In today's world where the consumer has control, the goal for marketers is to get found when consumers are looking for your product/service…
 
 
Not get in their face when they are not looking for you. 
 
How can you make pull marketing work for your business?
 
Using Google Adwords to grow acquisition
 
It's important to first understand there are two fundamental methods to being visible in search engines:  the paid method (Google Adwords), and SEO (search engine optimisation).
 
 
 
Google Adwords is big business for Google.  In 2009 internet ad revenue was $58.7bn compared to $132.0bn for TV. But the former is predicted to rise 10.7% annually to reach $194.5bn in 2018, just $20bn behind TV advertising.  Google Adwords comprises around 90% of Google’s total income.
 
Google gives away free tools to provide you the information necessary on when and where you should be visible in Google.  The reports shown in the presentation came from Google Trends and Google Keyword Planner.
 
The “Stephen King” example.  These Google tools provide data showing approximately 2,000 monthly searches in Google New Zealand for “Stephen King” and/or “Stephen King books”.  
 
Meaning these two terms are being typed in to the Google NZ search box 2,000 times.  If you have a range of books that could satisfy this consumer type this represents an opportunity.
 
 
It is this line of thinking that reduces the need to worry about demographic data.  You don’t really care if someone is aged 40, likes long walks on the beach, and owns a poodle.   What you care about is what they are looking for and when are they looking for it.  These tools from Google provide this information.
 
The next challenge is presenting your offer in Google, grabbing their attention amongst the competition, and for these consumers who click on your link in the Google results page, it becomes critical you send them to very relevant pages on your website .
 
If someone types in “Stephen King books” in Google, clicks on your advertisement, and you send them to your home page where there is no mention of “Stephen King books”, they will immediately leave your site.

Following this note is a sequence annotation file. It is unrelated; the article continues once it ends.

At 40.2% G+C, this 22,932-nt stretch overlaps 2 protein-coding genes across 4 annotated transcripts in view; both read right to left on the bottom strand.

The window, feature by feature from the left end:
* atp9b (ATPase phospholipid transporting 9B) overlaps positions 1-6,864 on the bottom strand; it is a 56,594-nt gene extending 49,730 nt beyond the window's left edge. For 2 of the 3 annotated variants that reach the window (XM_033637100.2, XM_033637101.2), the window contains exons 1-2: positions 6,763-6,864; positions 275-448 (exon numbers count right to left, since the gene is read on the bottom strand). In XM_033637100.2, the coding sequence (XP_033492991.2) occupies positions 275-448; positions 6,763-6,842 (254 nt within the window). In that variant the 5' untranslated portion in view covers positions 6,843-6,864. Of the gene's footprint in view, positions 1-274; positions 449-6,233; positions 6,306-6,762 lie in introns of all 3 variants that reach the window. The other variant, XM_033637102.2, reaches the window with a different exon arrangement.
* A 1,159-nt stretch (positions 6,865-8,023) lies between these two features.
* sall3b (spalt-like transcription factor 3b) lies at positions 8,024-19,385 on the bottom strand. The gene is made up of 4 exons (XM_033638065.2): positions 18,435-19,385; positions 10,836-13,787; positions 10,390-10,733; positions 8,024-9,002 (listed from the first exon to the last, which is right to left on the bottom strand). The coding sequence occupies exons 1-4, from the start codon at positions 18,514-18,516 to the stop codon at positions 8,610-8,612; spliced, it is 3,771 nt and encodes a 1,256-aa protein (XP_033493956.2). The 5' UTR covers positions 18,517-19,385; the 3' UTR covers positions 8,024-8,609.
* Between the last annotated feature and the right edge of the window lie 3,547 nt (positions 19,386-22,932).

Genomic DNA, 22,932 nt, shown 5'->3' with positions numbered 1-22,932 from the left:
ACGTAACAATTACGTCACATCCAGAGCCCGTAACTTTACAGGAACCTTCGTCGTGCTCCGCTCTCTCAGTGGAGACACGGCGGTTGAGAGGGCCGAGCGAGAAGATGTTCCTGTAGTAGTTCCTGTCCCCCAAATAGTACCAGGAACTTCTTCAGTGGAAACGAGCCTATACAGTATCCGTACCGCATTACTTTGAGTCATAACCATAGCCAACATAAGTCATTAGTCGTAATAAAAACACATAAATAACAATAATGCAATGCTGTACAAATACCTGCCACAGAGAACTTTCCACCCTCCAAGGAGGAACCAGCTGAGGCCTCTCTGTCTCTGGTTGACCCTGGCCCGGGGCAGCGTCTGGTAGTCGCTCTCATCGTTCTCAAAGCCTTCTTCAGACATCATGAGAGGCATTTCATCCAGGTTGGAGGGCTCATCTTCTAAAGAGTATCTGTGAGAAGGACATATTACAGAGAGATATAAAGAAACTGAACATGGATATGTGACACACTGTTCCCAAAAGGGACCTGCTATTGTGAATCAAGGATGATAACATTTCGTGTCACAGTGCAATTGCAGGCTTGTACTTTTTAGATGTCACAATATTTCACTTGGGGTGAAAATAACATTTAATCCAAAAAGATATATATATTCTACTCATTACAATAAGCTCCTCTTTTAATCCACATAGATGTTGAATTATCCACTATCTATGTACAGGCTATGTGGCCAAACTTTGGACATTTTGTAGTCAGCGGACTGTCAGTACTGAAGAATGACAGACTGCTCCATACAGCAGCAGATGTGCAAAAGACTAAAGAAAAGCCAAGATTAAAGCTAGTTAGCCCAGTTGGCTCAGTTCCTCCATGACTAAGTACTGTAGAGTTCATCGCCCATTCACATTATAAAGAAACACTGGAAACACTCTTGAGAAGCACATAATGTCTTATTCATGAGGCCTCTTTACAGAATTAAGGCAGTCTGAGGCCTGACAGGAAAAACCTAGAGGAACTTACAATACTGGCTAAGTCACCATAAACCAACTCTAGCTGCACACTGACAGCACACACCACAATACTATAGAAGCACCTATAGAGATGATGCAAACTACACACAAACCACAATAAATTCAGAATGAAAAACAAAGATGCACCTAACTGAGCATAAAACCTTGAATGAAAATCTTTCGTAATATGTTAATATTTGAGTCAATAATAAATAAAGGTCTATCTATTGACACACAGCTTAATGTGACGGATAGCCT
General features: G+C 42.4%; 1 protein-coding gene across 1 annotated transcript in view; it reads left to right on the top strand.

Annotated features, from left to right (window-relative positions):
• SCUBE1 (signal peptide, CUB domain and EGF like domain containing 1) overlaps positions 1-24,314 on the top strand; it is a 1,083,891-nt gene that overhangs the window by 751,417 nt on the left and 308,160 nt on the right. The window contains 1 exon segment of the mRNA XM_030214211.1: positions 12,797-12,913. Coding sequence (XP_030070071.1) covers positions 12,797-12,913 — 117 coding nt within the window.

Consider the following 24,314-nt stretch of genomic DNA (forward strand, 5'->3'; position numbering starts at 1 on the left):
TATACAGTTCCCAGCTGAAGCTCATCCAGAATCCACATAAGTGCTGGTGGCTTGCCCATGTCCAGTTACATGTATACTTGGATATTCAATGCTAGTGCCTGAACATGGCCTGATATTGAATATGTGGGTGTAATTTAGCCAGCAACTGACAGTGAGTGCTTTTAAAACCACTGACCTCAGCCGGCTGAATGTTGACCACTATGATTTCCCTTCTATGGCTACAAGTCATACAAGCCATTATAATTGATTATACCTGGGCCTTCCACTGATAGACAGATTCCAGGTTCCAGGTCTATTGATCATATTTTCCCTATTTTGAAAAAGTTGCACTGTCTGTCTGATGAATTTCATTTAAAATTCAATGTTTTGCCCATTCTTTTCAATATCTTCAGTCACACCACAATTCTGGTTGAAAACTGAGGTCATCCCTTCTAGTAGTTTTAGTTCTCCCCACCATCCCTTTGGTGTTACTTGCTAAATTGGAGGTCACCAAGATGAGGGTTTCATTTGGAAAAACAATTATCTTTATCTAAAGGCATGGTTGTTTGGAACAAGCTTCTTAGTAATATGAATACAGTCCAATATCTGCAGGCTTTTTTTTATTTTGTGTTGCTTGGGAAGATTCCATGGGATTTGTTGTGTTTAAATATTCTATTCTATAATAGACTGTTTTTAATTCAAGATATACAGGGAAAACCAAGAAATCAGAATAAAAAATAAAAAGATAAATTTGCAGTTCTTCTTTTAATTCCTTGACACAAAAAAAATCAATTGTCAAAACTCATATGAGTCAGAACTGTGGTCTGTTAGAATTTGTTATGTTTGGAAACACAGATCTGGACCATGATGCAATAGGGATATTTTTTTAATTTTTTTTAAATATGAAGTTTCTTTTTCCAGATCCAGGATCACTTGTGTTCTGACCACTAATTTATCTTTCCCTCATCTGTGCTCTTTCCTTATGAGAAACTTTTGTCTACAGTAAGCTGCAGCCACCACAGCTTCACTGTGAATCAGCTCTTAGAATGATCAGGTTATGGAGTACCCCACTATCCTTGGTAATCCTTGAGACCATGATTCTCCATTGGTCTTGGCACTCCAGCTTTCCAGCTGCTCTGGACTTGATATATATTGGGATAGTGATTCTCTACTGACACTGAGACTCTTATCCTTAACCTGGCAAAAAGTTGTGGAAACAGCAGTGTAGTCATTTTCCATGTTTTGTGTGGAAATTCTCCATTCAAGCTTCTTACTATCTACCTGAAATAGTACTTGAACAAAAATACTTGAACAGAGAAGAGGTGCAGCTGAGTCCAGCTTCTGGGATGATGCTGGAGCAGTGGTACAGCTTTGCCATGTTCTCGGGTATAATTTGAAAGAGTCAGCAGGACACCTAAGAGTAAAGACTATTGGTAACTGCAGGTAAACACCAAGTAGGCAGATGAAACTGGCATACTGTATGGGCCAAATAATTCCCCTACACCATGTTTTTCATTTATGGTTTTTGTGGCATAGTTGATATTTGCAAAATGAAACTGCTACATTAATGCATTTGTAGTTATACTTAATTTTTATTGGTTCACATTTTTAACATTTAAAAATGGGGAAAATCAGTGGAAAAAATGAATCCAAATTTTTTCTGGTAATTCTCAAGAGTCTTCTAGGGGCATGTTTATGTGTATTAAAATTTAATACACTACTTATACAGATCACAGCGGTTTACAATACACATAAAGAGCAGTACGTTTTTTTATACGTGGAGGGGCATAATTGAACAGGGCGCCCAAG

Being "relevant" in Pull marketing means you send the “Stephen King book” traffic to a page on your site titled “Stephen King Books”, and below this a list of the books you have on offer.  
 
This page is called a “landing page” and is a critical element to your acquisition strategy.  There is a science to creating ideal landing pages but for now, its important to understand this concept.
 
This is the basics of advertising in search engines (Google).
 
Greg recently wrote an article specifically on the power of landing pages and how to use them with Google Adwords.  
 
 
SEO (search engine optimisation)
 
SEO is the free listings found in the Google results page.  When it comes to foundation laying in digital, its important to focus on the basics for this discipline as well.  
 
SEO fundamentals.  If you are following the recommendations stated above such as:
 
  1. Your business has the right technology which complies to Google’s requirements i.e. URL strings, site maps, page structure (H1’s).
  2. You focus on improving the user experience with good quality content.
  3. You drive social proof initiatives such as product reviews.
  4. You build landing pages to align to the demand of your paid advertising campaigns (Google Adwords).
 
SEO is happening automatically!  
 
If you align your content to the demand (ie your target market) you are organically developing an SEO plan that will add value.
 
There is no need to overcomplicate this discipline.  As long as you are creating content your target market wants to see, you are applying SEO.
 
Retention
 
In the early days the two fundamental methods to build an ongoing attachment to customers is via Email marketing and Social.
 
Email marketing
 
Email marketing is the most cost effective revenue-generating tool there is (assuming you have a database to communicate too).  
 
Key elements of a great email marketing campaign:
 
  1. Create your emails to open on Smartphones.  Over 50% of emails are now opened on smartphones.
  2. Strong calls to action.  Make the actions you want people to take very obvious i.e. “Buy Now”.
  3. Continuity.  Whatever message you are saying on the email, make sure you are also saying it on your website.
  4. You always want to drive traffic back to your site.
  5. Pick an email marketing tool that is easy to use and provides you "speed to market" capabilities.    Mailchimp is a great example of a powerful low cost email marketing tool perfect for non-technical non-design orientated people.
 
 
Social (Facebook)
 
There is definitely a place for Facebook in the early days, but its important to understand its role.  Don’t go into it thinking ROI.
 
In the early days Facebook becomes effective when you have an owner and/or employees who are passionate about the products/services and their work.  People can sense it and want to be apart of it.  
 
There are many small Retailers who have enormous Facebook communities but there are no short cuts to getting this right.  It's important to be aware of the fundamentals of Facebook conduct.
 
Very recently Facebook has applied some game changing rules which dramatically reduces your organic reach making it very difficult to grow quality communities.